on ballast water treatment technologies and to determine whether appropriate
technologies are available to achieve the ballast water performance standard
required under regulation D-2 of the BWM Convention by 2009, the first date
specified in the Convention under which new ships must comply with the performance
standard. Based on the Review Group's conclusions, the MEPC noted that type-approved
ballast water management systems would probably be available for installation
prior to the first application date of the BWM Convention. However, the installation
of type-approved ballast water management systems on ships already contracted
to be built in or after 2009 may not be feasible or only possible at excessive
cost and/or delivery delay.
The MEPC noted two options as suggested in the report of the Review Group: (1)
to amend the first application date specified in the BWM Convention; or (2)
to develop an exemption procedure for the first set of vessels.
to the above suggested options, the Chairman of the MEPC stated that the amendment
procedure of the BWM Convention (described in Article 19) could not be applied
until the Convention is in force. The Committee strongly urged all Member Governments
to ratify the Convention at their earliest convenience so that either amendments
or exemptions could be considered by the MEPC as soon as the conditions for
entry into force are satisfied.
to address the concerns related to the availability of appropriate technologies,
the Committee invited Administrations to develop recommendations to ensure that
owners allow for technology to be included in ship design; invited Administrations
with land-based testing facilities to supply information to the next session
of the Committee (in July 2007) on the existence, utilization, capacity, accreditation
and capabilities of their facilities; and invited Member States and observers
to submit information on the estimated number of vessels in the first category
to which the Convention may apply.
noted that, to date, only six countries representing 0.62% of the world tonnage
had become contracting States to the BWM Convention and once again urged Member
States to ratify it at the earliest possible opportunity.
air pollution from ships
The MEPC agreed a work plan, with a timetable, to identify and develop the mechanisms
needed to achieve the limitation or reduction of carbon dioxide (CO2) emissions
from ships, noting that climate change caused by greenhouse gas emissions from
the burning of fossil fuel is a steadily growing concern for most countries.
The MEPC noted that shipping, although an environmentally friendly and fuel-efficient
mode of transport, nevertheless, needs to take action on greenhouse gases (GHG).
The work plan provides for the further development of the CO2 Emission Indexing
Scheme, with Member States and the industry asked to continue to carry out trials
in accordance with the Interim Guidelines for Voluntary Ship CO2 Emission Indexing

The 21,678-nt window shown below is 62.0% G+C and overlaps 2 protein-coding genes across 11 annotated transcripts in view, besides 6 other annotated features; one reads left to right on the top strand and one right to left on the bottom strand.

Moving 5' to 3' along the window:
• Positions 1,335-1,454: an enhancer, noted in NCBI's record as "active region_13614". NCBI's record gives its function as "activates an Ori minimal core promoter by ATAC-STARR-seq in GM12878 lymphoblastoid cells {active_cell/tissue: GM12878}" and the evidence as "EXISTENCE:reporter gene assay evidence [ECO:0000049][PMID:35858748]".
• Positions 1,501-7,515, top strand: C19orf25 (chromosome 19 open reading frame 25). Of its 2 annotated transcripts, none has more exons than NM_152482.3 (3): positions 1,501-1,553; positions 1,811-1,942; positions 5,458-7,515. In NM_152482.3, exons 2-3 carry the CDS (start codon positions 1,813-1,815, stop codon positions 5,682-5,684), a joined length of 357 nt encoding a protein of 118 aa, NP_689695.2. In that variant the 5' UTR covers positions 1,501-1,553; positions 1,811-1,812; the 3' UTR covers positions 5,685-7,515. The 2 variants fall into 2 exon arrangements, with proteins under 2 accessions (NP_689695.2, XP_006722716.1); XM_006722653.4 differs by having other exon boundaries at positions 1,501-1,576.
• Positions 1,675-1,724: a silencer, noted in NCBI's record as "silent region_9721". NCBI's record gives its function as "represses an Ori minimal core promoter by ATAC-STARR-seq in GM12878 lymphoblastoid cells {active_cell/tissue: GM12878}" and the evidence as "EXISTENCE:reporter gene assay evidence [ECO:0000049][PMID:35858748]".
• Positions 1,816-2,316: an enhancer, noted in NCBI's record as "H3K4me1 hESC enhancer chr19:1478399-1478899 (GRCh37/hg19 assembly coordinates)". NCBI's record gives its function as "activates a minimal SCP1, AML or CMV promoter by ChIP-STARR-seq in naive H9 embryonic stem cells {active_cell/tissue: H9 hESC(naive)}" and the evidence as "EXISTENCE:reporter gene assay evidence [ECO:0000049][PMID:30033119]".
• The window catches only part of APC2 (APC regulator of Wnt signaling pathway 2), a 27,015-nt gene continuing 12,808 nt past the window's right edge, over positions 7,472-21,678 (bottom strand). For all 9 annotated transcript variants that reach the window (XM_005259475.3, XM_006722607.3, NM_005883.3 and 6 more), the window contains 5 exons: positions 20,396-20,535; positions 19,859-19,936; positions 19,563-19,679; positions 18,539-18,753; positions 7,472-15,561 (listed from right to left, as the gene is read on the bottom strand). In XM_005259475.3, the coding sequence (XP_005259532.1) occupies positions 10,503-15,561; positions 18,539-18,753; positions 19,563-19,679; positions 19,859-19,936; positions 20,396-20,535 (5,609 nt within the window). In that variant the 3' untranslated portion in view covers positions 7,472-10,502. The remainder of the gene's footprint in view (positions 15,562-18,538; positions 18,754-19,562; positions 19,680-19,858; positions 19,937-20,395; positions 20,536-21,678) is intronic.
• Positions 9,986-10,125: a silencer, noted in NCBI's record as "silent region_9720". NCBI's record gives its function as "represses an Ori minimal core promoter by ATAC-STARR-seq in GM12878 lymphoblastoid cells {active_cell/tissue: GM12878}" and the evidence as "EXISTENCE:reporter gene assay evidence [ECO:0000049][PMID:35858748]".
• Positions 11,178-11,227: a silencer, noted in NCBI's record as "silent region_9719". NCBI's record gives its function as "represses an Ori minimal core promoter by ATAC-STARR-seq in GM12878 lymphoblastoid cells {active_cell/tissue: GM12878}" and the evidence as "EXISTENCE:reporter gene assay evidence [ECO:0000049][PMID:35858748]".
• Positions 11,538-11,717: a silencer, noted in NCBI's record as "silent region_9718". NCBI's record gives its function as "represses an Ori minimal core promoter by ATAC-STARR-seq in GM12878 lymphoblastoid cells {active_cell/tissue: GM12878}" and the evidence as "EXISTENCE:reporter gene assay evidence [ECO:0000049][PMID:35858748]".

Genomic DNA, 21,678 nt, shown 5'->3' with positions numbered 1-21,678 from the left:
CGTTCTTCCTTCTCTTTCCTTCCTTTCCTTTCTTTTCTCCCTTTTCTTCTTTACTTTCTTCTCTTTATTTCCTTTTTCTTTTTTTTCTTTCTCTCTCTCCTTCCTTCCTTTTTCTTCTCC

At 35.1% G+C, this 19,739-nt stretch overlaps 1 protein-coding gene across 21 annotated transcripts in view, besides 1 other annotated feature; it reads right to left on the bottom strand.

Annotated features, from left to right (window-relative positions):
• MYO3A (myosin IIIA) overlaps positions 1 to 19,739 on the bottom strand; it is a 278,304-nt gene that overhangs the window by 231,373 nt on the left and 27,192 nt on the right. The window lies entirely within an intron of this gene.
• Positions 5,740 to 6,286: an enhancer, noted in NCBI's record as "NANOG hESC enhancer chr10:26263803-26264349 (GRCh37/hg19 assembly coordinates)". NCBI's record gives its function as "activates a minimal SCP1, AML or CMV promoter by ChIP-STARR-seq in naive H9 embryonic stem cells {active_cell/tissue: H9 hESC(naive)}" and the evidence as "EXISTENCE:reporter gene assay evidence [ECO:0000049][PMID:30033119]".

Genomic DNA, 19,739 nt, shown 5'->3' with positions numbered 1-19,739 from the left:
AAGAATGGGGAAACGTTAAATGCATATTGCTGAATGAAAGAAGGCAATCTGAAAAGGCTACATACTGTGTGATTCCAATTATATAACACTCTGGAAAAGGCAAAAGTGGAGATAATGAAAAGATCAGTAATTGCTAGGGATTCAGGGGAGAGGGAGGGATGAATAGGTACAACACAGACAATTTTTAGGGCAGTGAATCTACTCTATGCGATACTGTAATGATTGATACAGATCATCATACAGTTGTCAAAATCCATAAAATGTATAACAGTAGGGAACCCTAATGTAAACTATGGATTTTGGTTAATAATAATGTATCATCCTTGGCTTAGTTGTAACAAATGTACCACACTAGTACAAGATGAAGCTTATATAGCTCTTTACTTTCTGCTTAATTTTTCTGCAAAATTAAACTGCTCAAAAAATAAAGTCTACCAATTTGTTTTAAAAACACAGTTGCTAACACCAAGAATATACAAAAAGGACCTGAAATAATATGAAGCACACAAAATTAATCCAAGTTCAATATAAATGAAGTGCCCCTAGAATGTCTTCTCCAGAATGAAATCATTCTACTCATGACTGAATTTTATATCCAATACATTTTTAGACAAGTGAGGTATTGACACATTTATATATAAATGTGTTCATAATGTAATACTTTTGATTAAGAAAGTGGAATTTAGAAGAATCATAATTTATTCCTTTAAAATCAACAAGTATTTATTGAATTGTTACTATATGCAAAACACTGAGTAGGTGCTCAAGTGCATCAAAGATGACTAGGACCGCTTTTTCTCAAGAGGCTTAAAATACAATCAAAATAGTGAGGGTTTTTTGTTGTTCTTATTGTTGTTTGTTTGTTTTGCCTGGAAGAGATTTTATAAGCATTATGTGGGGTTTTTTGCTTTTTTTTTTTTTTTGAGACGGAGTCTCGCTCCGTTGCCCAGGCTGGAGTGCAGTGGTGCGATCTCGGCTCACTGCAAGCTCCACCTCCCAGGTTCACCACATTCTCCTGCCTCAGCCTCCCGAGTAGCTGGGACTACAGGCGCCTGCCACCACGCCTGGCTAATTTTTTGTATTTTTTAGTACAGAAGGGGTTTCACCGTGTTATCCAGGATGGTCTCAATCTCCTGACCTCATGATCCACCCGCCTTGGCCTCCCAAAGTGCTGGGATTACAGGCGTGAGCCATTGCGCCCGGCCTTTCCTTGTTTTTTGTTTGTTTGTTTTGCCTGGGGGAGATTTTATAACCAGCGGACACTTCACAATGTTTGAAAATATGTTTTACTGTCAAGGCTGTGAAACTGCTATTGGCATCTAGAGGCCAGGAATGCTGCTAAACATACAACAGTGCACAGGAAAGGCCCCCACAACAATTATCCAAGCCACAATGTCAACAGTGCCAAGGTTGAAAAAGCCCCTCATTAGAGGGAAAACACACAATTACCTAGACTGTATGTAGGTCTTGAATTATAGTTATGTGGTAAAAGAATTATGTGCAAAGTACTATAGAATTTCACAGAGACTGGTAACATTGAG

for Use in Trials (MEPC/Circ.471, issued in 2005); the consideration and evaluation
of methodology for CO2 emission baseline(s); and the consideration of technical,
operational and market-based methods for dealing with GHG emissions. The aim
is to complete the work by 2008/2009.
Following discussions in the Working Group on Air Pollution, the MEPC moved
forward with other issues relating to air pollution as follows:
it agreed eight unified interpretations relating to the implementation and
enforcement of MARPOL Annex VI, the NOx Technical Code and related guidelines;
approved the standard form of the Sulphur Emissions Control Area (SECA)
Compliance Certificate to facilitate uniform enforcement and port State
approved the establishment of a correspondence group to develop washwater
discharge criteria for exhaust gas SOx cleaning systems;
standardization of on-shore power supply connections with ships, it agreed
that a global standard would benefit the shipping industry but agreed to
await the finalization of such a standard before taking any decision on
its possible inclusion in the revised MARPOL Annex VI, noting that the International
Organization for Standardization (ISO) and the International Electrotechnical
Commission (EIC) have established a working group on standardization of
on-shore power supply for ships at berth; and
agreed that that co-operation between the secretariats of the International
Civil Aviation Organization (ICAO) and IMO should be strengthened and that
developments related to GHG emissions in both Organizations should be communicated
to each other.
Sub-Committee on Bulk Liquids and Gases (BLG) is currently undertaking a comprehensive
review of MARPOL Annex VI and the NOx Technical Code and an intersessional meeting
of the BLG Air Pollution Working Group will be held from 13 to 17 November 2006
in Oslo, Norway, to progress the work further.
The MEPC noted the results of monitoring of the worldwide average of sulphur
content of residual fuel oils, which indicated that in 2005, almost 90% of the
samples had sulphur contents between 1.5 and 4% m/m. Almost 50% was between
2 and 3% m/m. 219 out of 79,592 (0.3%) of the samples were over 4.5% m/m sulphur,
and 5 samples contained more than 5% sulphur (compared to 7 samples in 2004).
The sulphur content of residual fuel measured for 2003, 2004 and 2005 gave a
three year rolling average for the period of 2.7%. The rolling average for 2002-2004
shoreside reception facilities
The MEPC approved an Action Plan to tackle the alleged inadequacy of port reception
facilities - seen as a major hurdle to overcome in order to achieve full compliance
with MARPOL. The Plan was developed by the Sub-Committee on Flag State Implementation
(FSI) and it is hoped that its outcome will contribute to the effective implementation
of the MARPOL Convention and promote quality and environmental consciousness
among administrations and shipping.
The Plan contains
a list of proposed work items to be undertaken by IMO with the aim of improving